The circumstances leading to this serious incident were numerous. The first link in the chain of events was initiated by the Commander of AIH 065 (A330) requesting a westbound clearance for the oceanic entry point SOMAX for a time which was one hour later than actuality, his 1145 hrs request should have been 1045 hrs. This one hour error was not picked up by the Scottish Oceanic Control Area (OCA) based at Prestwick, whose callsign is Shanwick. OCA processed and approved the pilots requested clearance for 1145 hrs at Flight Level (FL) 370 at SOMAX, on North Atlantic Track (NAT) ECHO. AFR 3671 (B747), which was on an eastbound track at FL 370 also, estimated SOMAX at 1109 hrs. Thus, there were two aircraft on reciprocal tracks approaching the same Reporting Point, SOMAX, and at the same Flight Level, 370. AIH 065 entered Shannon Oceanic Transition Area (SOTA) and came under Shannon Radar control on handover from UK ATC (Appendix A). The Sector Controllers in Shannon, in turn, did not pick up on the one hour error and gave Shanwick a revised estimate of 1148 hrs, which was plus three minutes on the original estimate for AIH 065 at SOMAX. Shanwick queried this new estimate and it was only then that the one hour error in the AIH 065 estimate and its significance was fully realised by both the Shannon and Shanwick Controllers respectively. Flight level separation instructions were then initiated by Shanwick.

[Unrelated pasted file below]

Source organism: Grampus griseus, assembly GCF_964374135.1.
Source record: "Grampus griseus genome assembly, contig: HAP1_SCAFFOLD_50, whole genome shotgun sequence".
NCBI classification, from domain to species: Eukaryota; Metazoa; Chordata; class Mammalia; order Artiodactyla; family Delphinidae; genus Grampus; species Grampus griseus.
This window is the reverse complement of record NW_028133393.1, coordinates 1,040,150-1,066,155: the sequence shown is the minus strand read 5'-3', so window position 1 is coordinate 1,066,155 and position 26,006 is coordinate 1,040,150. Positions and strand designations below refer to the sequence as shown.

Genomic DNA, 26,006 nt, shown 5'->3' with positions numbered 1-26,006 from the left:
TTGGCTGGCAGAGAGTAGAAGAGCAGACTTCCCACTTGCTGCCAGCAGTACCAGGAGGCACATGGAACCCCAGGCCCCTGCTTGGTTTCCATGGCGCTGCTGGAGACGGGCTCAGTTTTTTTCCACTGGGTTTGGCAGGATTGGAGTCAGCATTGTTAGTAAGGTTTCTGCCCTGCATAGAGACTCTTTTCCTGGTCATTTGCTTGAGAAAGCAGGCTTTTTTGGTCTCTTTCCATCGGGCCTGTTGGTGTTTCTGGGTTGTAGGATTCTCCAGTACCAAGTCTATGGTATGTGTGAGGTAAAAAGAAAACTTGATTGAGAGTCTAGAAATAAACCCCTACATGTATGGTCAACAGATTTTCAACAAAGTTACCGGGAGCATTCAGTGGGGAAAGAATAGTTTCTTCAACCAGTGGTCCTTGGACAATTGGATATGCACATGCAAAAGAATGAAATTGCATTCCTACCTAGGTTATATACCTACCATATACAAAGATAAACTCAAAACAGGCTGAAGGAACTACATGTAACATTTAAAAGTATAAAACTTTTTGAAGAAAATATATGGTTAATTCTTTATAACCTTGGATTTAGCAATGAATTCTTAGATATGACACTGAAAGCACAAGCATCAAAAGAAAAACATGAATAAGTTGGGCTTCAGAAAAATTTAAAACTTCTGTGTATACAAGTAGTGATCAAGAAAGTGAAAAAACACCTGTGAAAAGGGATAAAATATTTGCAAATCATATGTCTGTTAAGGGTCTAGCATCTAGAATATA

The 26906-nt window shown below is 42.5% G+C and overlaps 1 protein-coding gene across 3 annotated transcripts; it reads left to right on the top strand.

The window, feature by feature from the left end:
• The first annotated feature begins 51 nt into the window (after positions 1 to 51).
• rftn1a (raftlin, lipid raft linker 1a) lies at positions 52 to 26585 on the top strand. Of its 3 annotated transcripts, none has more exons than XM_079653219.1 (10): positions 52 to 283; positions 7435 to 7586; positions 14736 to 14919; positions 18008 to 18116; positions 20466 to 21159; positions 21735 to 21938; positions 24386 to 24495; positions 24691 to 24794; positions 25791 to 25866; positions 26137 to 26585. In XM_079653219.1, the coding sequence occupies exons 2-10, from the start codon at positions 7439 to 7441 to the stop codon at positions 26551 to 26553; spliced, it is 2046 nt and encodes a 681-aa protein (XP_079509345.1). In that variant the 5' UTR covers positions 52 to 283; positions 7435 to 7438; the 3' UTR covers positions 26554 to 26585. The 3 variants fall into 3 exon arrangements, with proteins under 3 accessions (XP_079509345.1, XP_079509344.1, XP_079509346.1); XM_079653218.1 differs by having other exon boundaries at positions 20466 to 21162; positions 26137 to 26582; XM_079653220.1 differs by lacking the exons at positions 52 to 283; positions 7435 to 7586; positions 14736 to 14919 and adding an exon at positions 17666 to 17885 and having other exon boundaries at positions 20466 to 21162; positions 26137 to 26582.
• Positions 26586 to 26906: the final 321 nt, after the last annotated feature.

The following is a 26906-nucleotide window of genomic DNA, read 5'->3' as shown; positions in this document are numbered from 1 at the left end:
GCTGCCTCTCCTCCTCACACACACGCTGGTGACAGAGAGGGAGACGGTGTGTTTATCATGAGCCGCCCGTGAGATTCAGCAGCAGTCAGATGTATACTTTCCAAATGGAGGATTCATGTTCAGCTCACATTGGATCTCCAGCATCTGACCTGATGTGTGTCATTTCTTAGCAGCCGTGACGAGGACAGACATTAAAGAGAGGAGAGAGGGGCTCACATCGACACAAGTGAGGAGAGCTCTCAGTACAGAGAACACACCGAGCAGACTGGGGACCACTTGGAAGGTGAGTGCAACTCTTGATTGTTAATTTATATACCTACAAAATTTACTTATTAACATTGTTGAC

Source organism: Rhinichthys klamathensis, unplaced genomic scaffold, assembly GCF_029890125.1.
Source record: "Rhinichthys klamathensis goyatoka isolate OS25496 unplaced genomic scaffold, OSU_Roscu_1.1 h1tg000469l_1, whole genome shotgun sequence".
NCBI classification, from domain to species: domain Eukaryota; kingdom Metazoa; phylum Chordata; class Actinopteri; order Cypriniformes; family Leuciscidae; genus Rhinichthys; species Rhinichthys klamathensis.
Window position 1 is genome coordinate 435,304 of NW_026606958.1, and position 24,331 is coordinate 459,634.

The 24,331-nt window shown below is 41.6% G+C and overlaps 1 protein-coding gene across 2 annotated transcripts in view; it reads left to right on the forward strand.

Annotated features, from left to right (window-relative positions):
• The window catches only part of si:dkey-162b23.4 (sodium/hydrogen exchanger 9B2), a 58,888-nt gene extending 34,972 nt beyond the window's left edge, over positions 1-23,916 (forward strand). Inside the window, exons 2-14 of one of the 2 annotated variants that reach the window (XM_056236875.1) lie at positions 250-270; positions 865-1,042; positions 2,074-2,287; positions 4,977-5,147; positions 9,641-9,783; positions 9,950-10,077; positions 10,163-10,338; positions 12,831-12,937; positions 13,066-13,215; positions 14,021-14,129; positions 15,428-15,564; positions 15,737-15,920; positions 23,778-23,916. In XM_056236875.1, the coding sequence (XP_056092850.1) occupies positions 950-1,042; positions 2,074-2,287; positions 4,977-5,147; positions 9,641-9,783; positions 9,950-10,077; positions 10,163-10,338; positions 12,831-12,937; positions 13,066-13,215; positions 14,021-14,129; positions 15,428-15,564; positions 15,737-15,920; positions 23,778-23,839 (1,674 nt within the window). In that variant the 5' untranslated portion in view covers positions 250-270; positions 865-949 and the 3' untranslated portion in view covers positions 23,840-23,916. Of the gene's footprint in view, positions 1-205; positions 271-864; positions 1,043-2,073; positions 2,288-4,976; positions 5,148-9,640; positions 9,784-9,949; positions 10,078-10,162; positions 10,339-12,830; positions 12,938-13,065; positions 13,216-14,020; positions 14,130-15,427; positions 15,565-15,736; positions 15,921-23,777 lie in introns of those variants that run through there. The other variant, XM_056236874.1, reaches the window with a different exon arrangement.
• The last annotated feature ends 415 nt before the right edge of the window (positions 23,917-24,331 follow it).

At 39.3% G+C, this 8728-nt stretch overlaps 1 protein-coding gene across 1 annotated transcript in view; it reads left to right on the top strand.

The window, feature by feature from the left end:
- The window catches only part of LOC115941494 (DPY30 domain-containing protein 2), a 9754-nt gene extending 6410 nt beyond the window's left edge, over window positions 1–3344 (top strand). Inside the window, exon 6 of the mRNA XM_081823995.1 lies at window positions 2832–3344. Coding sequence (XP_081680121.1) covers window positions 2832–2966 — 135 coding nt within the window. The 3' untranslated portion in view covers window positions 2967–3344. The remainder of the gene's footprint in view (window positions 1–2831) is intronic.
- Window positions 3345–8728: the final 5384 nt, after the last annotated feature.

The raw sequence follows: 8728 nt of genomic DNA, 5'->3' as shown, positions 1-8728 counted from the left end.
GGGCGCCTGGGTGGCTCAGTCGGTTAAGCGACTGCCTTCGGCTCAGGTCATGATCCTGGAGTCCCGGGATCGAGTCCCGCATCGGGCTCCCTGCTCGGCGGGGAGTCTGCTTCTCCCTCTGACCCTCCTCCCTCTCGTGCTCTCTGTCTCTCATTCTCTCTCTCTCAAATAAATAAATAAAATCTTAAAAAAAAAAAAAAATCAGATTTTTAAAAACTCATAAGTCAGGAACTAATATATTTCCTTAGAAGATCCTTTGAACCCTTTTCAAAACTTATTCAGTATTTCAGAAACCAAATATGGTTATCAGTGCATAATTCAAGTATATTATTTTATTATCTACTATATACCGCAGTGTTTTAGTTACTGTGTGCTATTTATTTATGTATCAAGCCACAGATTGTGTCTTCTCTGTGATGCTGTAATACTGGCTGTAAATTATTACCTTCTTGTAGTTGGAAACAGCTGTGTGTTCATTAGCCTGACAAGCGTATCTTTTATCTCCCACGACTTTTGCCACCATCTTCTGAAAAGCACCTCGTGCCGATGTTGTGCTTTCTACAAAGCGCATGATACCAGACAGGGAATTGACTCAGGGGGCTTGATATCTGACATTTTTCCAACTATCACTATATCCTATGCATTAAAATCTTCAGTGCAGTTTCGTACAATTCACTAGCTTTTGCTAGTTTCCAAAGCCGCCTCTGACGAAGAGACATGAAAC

Contemporaneous to these unfolding events the pilots of AFR 3671 and AIH 065 later reported observing, on their onboard anti-collision device, the Traffic Alert and Collision Avoidance System (TCAS), Traffic Advisories (TAs), as AIH 065 was descended by Shanwick to FL 350. The general area of the incident is West of 15º West, at approximately 50°N 1630° W, and is therefore outside the area of responsibility of Shannon ATC. It is also outside the area of coverage of Shannon Radar. In this non-radar environment over the North Atlantic the surveillance element of ATC relies on pilots "position reporting".